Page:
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Local News

  • EARLIER: SCHS to adopt 3-term calendar

    Shelby County High School will switch its school calendar next year from the semester schedule that has been in place for years to a 3-session structure, Shelby County High School Principal Michael Rowe said Friday.

    That new calendar, consisting of three 12-week sessions, was approved this week by the school's site-based decision-making council. That means this change does not require approval by the school board.

  • Shelbyville progresses on violations

    In early January local engineer Kerry Magan and Municipal Separate Storm Sewer System (MS4) Coordinator Horace Brown came before the Shelbyville City Council to discuss why the state had issued the city a notice of violation in regards to its storm water quality management plan.

    Magan told the council that of the six minimum control measures required of the city, four of them were not meeting the state’s requirements.

    With little time to waste, the city is working to meet those requirements:

  • Rain gardens to the rescue?

    The city of Shelbyville is currently battling some flaws in its storm water quality management plan.

    As a method of helping fight rain water runoff problems, a workshop on rain gardens is set for Feb. 25 at Shelbyville City Hall from 7-9 p.m. The presenter is a member of the Rain Water Alliance.

  • EARLIER: The storm: One family’s story

    Jeanna Hendren, who lives on south 7th Street in Shelbyville, said her area looks like war zone.

  • Budget will be 'consuming issue' before General Assembly

     

  • Blind and looking for help

      Kara Mills was born legally blind. She can see light and shadow but little else. And with no control of her muscles, she is confined to a wheelchair.

    But this 2-year-old was making progress through therapy at the Dorman Center, her mother, Kimberly, said.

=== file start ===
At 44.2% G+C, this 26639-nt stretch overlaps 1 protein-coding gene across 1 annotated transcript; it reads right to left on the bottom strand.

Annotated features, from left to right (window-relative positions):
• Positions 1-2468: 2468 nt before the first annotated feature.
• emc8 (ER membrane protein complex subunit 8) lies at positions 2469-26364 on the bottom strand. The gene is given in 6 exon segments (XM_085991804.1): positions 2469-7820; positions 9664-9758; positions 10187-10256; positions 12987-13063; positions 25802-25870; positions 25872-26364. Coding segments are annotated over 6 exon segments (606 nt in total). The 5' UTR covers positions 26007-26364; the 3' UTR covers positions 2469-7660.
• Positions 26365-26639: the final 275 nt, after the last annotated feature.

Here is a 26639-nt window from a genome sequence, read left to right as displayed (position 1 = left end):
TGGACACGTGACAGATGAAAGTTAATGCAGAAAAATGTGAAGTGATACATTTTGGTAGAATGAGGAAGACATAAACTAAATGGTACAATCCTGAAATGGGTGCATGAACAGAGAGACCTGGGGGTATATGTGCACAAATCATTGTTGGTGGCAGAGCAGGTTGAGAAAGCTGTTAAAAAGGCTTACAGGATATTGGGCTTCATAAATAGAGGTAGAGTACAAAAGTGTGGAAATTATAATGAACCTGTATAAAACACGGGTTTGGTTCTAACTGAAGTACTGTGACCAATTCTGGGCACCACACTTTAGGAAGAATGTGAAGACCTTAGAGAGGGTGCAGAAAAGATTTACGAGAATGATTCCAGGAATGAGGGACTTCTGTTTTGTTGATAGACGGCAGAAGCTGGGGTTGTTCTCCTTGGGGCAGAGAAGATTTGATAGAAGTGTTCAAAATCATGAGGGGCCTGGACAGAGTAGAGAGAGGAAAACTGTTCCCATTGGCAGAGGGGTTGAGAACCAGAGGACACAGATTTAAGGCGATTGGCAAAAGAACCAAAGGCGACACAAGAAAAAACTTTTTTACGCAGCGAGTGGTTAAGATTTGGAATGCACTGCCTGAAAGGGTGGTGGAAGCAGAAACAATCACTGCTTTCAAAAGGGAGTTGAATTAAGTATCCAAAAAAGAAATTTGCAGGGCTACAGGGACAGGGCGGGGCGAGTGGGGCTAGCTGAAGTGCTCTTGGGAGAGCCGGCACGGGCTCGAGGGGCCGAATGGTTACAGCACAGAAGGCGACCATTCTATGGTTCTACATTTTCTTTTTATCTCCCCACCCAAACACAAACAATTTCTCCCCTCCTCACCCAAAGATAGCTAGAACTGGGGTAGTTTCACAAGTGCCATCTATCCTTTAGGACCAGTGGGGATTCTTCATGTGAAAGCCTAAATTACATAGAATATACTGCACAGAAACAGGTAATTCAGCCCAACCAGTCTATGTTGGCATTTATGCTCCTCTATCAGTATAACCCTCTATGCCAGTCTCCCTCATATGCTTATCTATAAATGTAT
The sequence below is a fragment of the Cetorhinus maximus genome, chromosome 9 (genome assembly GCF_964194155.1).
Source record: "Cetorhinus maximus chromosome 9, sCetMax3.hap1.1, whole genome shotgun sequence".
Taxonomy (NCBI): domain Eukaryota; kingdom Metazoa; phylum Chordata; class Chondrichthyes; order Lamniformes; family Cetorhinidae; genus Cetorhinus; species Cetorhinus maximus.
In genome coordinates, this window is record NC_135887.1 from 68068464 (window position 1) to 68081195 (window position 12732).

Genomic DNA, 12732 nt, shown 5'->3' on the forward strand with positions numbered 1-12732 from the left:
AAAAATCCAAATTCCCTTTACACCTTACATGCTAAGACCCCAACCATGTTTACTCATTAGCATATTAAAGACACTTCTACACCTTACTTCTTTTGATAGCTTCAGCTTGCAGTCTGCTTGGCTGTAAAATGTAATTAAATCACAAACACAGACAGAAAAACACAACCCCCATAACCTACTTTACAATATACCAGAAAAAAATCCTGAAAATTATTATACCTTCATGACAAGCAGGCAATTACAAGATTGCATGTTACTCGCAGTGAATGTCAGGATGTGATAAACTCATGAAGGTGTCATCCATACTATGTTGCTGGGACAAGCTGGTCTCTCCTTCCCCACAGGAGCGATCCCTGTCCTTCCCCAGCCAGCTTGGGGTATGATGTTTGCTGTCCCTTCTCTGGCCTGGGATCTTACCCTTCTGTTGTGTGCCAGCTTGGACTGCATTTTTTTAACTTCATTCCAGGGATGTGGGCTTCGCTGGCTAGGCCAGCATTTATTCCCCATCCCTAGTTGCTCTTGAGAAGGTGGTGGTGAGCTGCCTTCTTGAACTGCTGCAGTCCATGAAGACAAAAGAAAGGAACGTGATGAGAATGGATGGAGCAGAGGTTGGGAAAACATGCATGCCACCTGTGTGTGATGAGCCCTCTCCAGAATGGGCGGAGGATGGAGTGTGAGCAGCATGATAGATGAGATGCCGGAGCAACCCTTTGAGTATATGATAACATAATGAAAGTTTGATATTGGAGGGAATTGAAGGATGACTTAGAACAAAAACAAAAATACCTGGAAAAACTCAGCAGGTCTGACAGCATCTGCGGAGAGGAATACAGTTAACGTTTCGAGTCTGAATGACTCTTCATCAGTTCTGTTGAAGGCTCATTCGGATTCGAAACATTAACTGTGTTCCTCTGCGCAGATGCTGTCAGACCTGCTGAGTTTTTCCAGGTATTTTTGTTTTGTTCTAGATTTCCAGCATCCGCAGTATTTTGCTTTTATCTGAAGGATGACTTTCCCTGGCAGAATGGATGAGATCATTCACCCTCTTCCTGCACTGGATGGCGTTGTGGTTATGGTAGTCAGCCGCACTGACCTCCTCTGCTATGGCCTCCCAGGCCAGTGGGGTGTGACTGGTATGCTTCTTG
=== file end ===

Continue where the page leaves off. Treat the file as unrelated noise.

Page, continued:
That is, she was making progress until she no longer qualified for the program that was paying the $400-a-month bill for Kara's daycare.

  • EARLIER: Missed school days to be added at end of year

     

    Assuming old man winter goes away and stays away, students in Shelby County public schools will go until June 5 to make up lost days.

    Duanne Puckett, community relations coordinator for the schools, said the six days missed so far, and any days that may yet be lost to winter weather, will be added to the end of the year.

    Puckett said a revised school calendar with make-up days added will go before the school board for approval at its March 26 meeting.

  • Shelby County man indicted on charges he raped 2 juveniles

    Police are looking for a Shelby County man who has been been indicted on two counts of first-degree rape of minors.

    Christopher Broughton of Fisherville Road was charged by a Shelby County Grand Jury with “engaging in sexual intercourse through the use of forcible compulsion” involving two different victims. He also is charged with one count of first-degree sexual abuse.

  • Shelbyville, Triple S discuss comprehensive plan

    The Shelbyville City Council and the Triple S Planning Commission held a workshop Wednesday evening to discuss some of the early goals and objectives of the 2010 Shelby County Comprehensive Plan.

    “It was an opportunity to review the goals and objectives that Triple S proposed and get the council’s input,” Shelbyville Mayor Tom Hardesty said. “I thought it was a very good workshop.”

  • Schools closed again on Wednesday

    The power is not yet on for all.

    Both Shelby Energy and Kentucky Utilities report they are dealing with nagging problem areas in restoring electricity to all their customers in Shelby County.

    As of Tuesday, Shelby Energy still had more than 500 homes in Shelby County, most of them in confined areas.